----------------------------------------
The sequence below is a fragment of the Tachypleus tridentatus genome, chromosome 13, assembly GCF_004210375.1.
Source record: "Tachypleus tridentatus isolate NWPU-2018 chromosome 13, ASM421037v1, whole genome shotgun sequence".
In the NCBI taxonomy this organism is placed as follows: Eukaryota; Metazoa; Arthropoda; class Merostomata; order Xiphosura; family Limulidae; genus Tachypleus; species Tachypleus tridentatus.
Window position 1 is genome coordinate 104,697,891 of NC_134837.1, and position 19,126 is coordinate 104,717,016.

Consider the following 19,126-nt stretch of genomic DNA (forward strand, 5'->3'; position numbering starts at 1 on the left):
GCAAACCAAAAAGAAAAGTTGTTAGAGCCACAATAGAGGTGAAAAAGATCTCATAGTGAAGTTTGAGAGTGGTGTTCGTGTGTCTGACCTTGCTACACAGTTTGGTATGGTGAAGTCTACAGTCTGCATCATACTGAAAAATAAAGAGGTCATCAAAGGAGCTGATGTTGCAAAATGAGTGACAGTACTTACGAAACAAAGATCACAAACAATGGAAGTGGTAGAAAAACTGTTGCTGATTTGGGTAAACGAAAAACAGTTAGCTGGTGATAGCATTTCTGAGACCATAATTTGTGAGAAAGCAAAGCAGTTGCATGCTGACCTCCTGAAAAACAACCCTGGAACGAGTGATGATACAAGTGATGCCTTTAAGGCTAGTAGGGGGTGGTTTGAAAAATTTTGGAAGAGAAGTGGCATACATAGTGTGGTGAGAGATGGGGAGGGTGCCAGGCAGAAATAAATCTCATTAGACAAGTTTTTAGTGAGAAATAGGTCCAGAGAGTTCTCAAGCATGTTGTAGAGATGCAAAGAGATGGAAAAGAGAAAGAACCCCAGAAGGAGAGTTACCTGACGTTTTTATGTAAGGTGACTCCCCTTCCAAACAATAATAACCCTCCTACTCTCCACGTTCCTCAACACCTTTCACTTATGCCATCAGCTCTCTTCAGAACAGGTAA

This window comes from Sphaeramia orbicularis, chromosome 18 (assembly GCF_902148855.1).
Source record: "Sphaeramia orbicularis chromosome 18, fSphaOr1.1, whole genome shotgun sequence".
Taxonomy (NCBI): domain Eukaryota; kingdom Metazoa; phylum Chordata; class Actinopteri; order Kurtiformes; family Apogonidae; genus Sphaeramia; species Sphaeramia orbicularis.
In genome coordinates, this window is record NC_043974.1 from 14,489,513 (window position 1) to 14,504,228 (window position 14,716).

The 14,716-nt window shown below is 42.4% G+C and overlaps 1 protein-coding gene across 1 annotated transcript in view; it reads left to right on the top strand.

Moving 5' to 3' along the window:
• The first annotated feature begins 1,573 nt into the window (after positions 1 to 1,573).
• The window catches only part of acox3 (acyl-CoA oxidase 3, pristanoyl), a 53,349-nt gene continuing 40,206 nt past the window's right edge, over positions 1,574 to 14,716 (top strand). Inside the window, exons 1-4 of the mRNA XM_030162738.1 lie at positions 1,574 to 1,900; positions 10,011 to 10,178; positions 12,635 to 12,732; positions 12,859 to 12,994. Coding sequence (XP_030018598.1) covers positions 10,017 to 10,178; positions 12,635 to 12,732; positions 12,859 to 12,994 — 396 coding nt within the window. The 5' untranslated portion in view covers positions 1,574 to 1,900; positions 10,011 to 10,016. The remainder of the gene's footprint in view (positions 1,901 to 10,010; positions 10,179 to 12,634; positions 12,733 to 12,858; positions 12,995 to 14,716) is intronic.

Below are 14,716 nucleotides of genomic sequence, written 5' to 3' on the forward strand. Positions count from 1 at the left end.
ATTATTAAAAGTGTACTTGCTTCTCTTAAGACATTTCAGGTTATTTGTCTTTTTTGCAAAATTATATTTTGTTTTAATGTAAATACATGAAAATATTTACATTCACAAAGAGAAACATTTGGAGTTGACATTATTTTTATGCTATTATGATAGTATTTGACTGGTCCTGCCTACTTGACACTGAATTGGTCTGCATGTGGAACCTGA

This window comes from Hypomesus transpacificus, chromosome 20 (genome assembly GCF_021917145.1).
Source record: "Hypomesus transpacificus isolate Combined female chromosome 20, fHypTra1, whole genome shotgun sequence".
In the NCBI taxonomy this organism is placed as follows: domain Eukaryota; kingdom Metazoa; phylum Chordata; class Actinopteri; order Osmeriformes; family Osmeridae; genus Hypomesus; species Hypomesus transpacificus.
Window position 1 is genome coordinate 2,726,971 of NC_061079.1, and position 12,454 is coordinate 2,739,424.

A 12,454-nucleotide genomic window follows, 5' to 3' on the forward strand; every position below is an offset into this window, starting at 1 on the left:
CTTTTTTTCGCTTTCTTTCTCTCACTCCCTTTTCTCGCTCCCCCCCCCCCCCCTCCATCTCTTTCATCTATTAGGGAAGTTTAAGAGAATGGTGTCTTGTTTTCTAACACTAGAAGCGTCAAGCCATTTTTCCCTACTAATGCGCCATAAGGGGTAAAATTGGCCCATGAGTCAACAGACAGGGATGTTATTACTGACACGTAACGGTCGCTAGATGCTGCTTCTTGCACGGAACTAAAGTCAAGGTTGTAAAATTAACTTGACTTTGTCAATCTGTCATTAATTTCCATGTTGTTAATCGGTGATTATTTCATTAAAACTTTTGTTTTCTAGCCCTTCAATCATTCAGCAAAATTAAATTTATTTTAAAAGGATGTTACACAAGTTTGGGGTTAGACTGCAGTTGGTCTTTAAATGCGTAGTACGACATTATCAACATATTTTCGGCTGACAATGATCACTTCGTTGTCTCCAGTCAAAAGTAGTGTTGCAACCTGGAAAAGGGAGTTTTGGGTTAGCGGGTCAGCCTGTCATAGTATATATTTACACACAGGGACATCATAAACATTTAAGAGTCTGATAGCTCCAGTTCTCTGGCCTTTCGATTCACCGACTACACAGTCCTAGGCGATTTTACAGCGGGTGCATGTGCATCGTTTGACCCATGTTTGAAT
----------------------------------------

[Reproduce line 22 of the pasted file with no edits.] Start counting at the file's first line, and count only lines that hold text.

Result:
CTTTTTTTCGCTTTCTTTCTCTCACTCCCTTTTCTCGCTCCCCCCCCCCCCCCTCCATCTCTTTCATCTATTAGGGAAGTTTAAGAGAATGGTGTCTTGTTTTCTAACACTAGAAGCGTCAAGCCATTTTTCCCTACTAATGCGCCATAAGGGGTAAAATTGGCCCATGAGTCAACAGACAGGGATGTTATTACTGACACGTAACGGTCGCTAGATGCTGCTTCTTGCACGGAACTAAAGTCAAGGTTGTAAAATTAACTTGACTTTGTCAATCTGTCATTAATTTCCATGTTGTTAATCGGTGATTATTTCATTAAAACTTTTGTTTTCTAGCCCTTCAATCATTCAGCAAAATTAAATTTATTTTAAAAGGATGTTACACAAGTTTGGGGTTAGACTGCAGTTGGTCTTTAAATGCGTAGTACGACATTATCAACATATTTTCGGCTGACAATGATCACTTCGTTGTCTCCAGTCAAAAGTAGTGTTGCAACCTGGAAAAGGGAGTTTTGGGTTAGCGGGTCAGCCTGTCATAGTATATATTTACACACAGGGACATCATAAACATTTAAGAGTCTGATAGCTCCAGTTCTCTGGCCTTTCGATTCACCGACTACACAGTCCTAGGCGATTTTACAGCGGGTGCATGTGCATCGTTTGACCCATGTTTGAAT